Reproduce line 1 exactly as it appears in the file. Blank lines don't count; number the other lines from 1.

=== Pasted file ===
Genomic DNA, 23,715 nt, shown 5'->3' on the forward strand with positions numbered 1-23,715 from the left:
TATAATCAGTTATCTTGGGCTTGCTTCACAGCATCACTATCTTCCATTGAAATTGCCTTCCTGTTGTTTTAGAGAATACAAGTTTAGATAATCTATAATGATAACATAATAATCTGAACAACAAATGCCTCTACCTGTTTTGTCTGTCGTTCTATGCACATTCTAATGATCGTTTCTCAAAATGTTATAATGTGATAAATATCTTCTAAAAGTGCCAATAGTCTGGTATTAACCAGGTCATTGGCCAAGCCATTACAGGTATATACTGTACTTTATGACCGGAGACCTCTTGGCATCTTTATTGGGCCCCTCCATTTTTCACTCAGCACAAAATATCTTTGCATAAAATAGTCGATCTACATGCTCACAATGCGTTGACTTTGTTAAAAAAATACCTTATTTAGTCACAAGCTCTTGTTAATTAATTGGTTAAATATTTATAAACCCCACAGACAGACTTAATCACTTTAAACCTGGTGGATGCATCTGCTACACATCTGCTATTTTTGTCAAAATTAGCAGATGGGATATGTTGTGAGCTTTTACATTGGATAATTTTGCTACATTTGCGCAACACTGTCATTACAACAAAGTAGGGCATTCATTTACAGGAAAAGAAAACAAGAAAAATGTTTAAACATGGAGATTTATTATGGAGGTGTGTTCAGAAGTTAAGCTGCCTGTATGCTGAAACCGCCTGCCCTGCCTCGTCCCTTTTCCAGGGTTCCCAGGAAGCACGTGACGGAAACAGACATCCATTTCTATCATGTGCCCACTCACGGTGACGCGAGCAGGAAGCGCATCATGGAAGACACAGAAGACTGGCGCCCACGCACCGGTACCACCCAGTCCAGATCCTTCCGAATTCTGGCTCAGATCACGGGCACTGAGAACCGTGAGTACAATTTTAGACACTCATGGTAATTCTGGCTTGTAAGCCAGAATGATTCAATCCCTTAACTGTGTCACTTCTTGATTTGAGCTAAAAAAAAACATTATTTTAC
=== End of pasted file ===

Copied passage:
Genomic DNA, 23,715 nt, shown 5'->3' on the forward strand with positions numbered 1-23,715 from the left: